echidna Also known as the spiny anteater, this is an egg-laying mammal native to Australia, Tasmania and New Guinea. The generally solitary animal has small eyes and a long beak-like nose. It has poor vision but a keen sense of hearing and smell. The short-beaked species have dark fur largely hidden by hollow spines. Spines on long-beaked echidnas are much longer — about 5 centimeters (2 inches) long — and help to give it camouflage.
egg The unfertilized reproductive cell made by females.
evolutionary An adjective that refers to changes that occur within a species over time as it adapts to its environment. Such evolutionary changes usually reflect genetic variation and natural selection, which leave a new type of organism better suited for its environment than its ancestors. The newer type is not necessarily more “advanced,” just better adapted to the conditions in which it developed.
fat A natural oily or greasy substance occurring in plants and in animal bodies, especially when deposited as a layer under the skin or around certain organs. Fat’s primary role is as an energy reserve. Fat also is a vital nutrient, though it can be harmful if consumed in excessive amounts.
forage To search for something, especially food. It’s also a term for the food eaten by grazing animals, such as cattle and horses.
fruit flies Tiny flies belonging to the species Drosophila melanogaster.
gland A cell, a group of cells or an organ that produces and discharges a substance (or “secretion”) for use elsewhere in the body or in a body cavity, or for elimination from the body.
invertebrate An animal lacking a backbone. About 90 percent of animal species are invertebrates.
lactation (v. lactate) A release of milk by female mammals after giving birth. This high-protein, fatty fluid gives their young the nutrients needed to fuel their postnatal growth.
mammal A warm-blooded animal distinguished by the possession of hair or fur, the secretion of milk by females for feeding their young, and (typically) the bearing of live young.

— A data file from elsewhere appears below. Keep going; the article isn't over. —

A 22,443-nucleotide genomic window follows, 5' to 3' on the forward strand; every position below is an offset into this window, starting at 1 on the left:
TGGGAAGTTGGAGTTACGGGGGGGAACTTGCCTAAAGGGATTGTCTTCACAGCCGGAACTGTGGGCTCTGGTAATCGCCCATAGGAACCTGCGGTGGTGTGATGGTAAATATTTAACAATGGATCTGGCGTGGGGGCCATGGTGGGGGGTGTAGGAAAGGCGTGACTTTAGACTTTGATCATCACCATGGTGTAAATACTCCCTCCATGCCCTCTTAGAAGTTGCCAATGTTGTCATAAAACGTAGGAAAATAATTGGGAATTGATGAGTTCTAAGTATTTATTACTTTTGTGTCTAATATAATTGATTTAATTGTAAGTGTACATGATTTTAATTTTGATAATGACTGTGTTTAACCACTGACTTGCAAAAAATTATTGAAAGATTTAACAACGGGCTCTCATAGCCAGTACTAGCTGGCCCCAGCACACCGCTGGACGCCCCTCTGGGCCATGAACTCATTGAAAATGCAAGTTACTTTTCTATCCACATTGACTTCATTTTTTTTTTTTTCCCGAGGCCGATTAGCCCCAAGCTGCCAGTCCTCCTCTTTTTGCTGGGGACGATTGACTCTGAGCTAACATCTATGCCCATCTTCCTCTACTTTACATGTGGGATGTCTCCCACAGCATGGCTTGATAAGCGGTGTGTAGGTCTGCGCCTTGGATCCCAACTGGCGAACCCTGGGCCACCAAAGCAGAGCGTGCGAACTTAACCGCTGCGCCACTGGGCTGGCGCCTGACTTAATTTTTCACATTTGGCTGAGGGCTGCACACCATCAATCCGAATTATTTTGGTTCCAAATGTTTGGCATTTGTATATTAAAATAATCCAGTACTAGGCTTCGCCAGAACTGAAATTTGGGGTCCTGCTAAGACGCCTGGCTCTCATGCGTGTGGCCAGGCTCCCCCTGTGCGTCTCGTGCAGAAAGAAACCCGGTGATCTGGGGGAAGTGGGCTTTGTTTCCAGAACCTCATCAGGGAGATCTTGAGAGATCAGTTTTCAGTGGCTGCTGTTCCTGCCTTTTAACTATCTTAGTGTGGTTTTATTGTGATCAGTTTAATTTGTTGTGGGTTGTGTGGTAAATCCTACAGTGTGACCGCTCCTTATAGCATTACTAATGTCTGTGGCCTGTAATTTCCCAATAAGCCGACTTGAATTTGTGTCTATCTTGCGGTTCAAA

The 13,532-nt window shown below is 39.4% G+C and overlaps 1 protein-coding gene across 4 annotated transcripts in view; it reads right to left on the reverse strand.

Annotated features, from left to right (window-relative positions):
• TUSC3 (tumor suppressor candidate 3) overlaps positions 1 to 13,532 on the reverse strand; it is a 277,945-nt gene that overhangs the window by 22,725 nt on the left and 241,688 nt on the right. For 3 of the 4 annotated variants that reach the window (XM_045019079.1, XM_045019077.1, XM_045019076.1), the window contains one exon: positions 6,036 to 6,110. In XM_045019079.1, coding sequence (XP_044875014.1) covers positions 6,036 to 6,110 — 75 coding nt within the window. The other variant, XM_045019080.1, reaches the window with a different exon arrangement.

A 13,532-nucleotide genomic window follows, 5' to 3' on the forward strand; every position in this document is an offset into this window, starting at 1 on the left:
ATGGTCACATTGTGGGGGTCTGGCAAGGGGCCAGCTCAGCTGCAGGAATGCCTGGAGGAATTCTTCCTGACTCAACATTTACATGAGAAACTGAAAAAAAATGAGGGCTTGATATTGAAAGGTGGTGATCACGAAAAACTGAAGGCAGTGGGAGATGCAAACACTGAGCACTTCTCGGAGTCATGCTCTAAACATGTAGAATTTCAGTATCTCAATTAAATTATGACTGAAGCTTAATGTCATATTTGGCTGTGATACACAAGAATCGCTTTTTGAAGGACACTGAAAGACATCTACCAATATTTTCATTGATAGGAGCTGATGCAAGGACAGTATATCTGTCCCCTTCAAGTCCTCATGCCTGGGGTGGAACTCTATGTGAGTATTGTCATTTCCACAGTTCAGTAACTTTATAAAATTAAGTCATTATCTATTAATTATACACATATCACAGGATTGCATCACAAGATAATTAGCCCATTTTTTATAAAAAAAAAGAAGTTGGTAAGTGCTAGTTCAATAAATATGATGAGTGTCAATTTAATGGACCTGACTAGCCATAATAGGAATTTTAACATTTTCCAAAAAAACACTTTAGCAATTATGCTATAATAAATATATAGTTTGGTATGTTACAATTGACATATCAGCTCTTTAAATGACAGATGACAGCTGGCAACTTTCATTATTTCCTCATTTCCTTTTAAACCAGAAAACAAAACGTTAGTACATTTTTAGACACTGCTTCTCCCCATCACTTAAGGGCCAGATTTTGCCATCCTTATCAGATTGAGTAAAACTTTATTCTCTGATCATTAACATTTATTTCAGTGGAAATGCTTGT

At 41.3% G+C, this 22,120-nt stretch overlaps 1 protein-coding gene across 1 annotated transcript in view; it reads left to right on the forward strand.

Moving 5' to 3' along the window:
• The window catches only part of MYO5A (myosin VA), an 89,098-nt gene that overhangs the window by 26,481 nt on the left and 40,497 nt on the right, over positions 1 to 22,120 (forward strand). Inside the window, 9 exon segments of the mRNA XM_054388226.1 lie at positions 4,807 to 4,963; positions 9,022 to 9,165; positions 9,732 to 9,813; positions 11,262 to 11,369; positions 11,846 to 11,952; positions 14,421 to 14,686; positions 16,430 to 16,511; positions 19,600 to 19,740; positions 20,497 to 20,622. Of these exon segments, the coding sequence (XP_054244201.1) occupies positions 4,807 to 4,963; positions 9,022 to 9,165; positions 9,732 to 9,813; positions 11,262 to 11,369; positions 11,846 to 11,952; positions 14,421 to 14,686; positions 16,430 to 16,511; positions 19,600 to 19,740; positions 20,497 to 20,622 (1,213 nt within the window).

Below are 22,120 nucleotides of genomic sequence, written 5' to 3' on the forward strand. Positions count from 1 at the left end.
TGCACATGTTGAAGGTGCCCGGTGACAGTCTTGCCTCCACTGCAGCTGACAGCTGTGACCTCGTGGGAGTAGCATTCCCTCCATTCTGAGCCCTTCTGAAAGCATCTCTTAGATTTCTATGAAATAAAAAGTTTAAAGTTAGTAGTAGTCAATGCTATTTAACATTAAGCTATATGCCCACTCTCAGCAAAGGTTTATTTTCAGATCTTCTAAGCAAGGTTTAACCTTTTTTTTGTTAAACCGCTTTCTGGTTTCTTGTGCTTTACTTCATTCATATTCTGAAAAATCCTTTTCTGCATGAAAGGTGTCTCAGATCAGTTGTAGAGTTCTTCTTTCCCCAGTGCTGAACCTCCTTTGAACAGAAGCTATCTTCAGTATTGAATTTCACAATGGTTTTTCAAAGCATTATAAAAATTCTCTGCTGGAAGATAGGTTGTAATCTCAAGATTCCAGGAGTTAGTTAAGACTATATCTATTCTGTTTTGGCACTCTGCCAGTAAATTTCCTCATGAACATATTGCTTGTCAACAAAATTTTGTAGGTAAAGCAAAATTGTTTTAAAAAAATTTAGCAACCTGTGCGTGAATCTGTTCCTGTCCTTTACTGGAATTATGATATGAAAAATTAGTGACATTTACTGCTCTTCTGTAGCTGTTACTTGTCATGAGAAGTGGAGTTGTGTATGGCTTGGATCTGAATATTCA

microscope An instrument used to view objects, like bacteria, or the single cells of plants or animals, that are too small to be visible to the unaided eye.
nurse (in biology) A term for suckling a young mammal so that it can feed on its mother’s milk.
physiologist A scientist who studies the branch of biology that deals with how the bodies of healthy organisms function under normal circumstances.
platypus Sometimes known as the duckbill, this shy Australian egg-laying mammal (Ornithorhynchus anatinus) has a streamlined body and flat bill. Its waterproof fur allows it to comfortably navigate in rivers and other waterways, where it feeds on invertebrate animals that live in the sediment. It uses electrical signals given off by the muscles of its prey to find its food. Males have a spur on the inner side of each ankle releases venom for use in their defense.
predator (adjective: predatory) A creature that preys on other animals for most or all of its food.
prey (n.) Animal species eaten by others. (v.) To attack and eat another species.
protein A compound made from one or more long chains of amino acids. Proteins are an essential part of all living organisms. They form the basis of living cells, muscle and tissues; they also do the work inside of cells. Among the better-known, stand-alone proteins are the hemoglobin (in blood) and the antibodies (also in blood) that attempt to fight infections. Medicines frequently work by latching onto proteins.
secrete (noun: secretion) The natural release of some liquid substance — such as hormones, an oil or saliva — often by an organ of the body.
sibling An offspring that shares the same parents (with its brother or sister).
social (adj.) Relating to gatherings of people; a term for animals (or people) that prefer to exist in groups. (noun) A gathering of people, for instance those who belong to a club or other organization, for the purpose of enjoying each other’s company.
species A group of similar organisms capable of producing offspring that can survive and reproduce.
spider A type of arthropod with four pairs of legs that usually spin threads of silk that they can use to create webs or other structures.
taste One of the basic properties the body uses to sense its environment, especially foods, using receptors (taste buds) on the tongue (and some other organs).
tissue Made of cells, it is any of the distinct types of materials that make up animals, plants or fungi. Cells within a tissue work as a unit to perform a particular function in living organisms. Different organs of the human body, for instance, often are made from many different types of tissues.